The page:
Monday, 18 January 2010
I should have included this handy book in the last post: Intercity 225 Leeds to London; a Traveller's Book, by Maureen Ellis and published by Hawksheath Press, Shadwell, Leeds in 1993. The trouble is, I always mean to take it with me on the train down South and I always forget. Even the combined brains of myself and Penny failed last week. Still, I enjoy reading it at home - loads of good stuff such as a reminder to look out for Potteric Carr nature reserve near Doncaster, and the revelation that the bitterns which formerly lived there were known locally as Butterbumps. Meanwhile, here's a coincidence. Two books of the type I greatly like and consider extremely virtuous because of the role models they present to today's young. Way back at the start of the blog, I commended James Thompson's Leeds Born and Bred. Well here's Bradford's equivalent and, sort-of, Sheffield's. But what is this? Isn't that the same attractive young woman on the covers of both Bradford's Own by Derek A J Lister, Sutton Publishing 2004, and The Unseen, the Unsightly and the Amusing in Sheffield by J Edward Vickers, Hallamshire Press 1997? It is. Music hall afficionados will recognise Gertie Millar, and the honour of producing her is very definitely Bradford's. I used to live in Southfield Square, Manningham, a stone's throw from the cul-de-sac where she was born. She is only in The Sheffield book because she played the theatres there. Tush. Still, a pretty face on the cover sells books (and newspapers).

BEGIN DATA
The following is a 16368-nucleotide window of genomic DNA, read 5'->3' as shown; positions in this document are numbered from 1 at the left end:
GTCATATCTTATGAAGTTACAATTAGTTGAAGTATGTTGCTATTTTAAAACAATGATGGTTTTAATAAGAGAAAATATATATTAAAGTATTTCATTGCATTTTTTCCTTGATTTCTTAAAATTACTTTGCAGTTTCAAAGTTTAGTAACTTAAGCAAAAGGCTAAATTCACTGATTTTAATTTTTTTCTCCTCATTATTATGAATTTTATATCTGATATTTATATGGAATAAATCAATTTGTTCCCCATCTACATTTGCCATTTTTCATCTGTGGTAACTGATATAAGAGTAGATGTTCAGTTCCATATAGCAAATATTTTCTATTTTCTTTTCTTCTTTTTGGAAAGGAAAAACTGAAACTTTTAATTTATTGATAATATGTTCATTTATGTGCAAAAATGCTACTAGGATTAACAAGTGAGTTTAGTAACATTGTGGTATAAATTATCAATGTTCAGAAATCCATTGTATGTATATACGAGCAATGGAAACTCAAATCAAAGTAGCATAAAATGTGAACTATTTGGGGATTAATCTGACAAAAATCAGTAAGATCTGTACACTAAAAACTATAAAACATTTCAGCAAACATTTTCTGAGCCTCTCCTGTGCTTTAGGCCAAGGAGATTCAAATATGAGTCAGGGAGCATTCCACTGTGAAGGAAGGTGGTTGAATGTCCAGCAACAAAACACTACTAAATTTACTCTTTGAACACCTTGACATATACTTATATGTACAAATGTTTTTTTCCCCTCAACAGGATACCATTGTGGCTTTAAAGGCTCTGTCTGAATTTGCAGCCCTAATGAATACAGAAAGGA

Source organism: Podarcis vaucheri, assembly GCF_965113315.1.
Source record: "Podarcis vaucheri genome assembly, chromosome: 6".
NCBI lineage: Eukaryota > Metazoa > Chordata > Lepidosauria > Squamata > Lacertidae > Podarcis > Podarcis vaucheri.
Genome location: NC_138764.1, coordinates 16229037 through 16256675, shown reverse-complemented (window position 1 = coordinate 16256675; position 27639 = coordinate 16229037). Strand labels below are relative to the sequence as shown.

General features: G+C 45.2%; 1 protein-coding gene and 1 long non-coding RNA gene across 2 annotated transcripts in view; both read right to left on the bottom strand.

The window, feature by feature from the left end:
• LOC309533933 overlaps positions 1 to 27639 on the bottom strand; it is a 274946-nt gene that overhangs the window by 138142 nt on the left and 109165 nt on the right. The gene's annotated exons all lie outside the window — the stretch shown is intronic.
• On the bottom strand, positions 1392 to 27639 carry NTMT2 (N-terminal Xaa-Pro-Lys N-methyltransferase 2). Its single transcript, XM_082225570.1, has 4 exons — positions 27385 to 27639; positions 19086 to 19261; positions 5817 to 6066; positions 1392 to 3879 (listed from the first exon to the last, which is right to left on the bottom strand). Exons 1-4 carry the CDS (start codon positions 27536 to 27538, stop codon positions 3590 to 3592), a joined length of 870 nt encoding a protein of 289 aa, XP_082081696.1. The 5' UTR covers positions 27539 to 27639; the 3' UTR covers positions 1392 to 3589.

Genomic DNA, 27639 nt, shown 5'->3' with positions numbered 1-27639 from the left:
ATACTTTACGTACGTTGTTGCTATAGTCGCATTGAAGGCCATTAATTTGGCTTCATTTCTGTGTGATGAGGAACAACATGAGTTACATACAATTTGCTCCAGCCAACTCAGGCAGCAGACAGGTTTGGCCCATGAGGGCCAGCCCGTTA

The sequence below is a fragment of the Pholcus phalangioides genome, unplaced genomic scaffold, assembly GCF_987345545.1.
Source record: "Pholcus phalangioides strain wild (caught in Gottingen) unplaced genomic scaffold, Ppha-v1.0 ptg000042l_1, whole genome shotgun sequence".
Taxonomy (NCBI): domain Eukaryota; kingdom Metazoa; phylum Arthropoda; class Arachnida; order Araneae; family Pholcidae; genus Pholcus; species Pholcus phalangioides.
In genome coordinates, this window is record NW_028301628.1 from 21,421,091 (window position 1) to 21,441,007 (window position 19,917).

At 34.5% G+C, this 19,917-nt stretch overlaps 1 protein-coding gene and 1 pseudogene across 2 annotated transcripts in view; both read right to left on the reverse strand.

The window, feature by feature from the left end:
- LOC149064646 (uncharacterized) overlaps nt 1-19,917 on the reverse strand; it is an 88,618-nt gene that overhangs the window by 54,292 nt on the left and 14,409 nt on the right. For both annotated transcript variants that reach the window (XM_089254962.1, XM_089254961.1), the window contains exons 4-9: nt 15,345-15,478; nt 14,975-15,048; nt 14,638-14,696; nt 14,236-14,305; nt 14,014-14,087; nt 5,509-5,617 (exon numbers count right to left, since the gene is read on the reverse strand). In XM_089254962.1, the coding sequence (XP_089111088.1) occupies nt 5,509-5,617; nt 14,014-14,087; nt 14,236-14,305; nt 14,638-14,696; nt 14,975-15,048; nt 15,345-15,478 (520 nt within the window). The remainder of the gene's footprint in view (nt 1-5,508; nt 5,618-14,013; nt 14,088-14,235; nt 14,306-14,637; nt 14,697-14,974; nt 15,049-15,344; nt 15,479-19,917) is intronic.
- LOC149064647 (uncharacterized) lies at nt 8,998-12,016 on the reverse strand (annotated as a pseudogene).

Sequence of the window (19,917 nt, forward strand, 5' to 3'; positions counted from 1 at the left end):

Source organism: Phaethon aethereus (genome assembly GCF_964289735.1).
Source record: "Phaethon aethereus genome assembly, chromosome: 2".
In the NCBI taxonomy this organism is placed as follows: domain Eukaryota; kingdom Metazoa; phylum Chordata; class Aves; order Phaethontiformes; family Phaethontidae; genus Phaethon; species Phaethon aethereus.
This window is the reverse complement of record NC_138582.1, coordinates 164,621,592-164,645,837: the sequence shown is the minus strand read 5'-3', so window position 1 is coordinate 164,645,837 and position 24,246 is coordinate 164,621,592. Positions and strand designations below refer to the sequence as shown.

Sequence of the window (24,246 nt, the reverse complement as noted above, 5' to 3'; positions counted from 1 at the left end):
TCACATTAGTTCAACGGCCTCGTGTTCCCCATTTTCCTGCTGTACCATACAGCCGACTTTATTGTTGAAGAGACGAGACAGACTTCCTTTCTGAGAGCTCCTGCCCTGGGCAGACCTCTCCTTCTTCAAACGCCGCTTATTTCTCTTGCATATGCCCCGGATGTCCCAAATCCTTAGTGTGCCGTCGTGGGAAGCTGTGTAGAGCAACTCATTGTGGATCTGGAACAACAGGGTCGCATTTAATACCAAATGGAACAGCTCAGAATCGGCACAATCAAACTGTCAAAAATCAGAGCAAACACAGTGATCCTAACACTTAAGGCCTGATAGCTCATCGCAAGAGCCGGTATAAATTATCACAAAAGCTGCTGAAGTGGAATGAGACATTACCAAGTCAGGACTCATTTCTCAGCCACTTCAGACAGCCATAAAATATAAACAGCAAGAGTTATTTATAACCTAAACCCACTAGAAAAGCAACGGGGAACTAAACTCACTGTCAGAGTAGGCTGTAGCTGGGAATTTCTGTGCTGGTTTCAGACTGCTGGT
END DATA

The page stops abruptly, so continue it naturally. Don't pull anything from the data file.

These books are about famous people (and events, including the atomic experiment at Sheffield Uni in 1924 which prompted hundreds of letters in advance begging the scientists to desist, in case they destroyed the world - tee-hee, but maybe prescient). Here are two more I have used about those who left less of a memorial, but thanks to A Photographic Memory by Jack Hulme, Yorkshire Arts Circus 1986, and They Worked All Their Lives by Carl Chinn, Manchester University Press 1988, are not forgotten. The second of the two is particularly useful, as its first-hand data shows how urban grime and misery in the 19th century was every bit as grim in London, Brum and other such places as it was in the industrial North.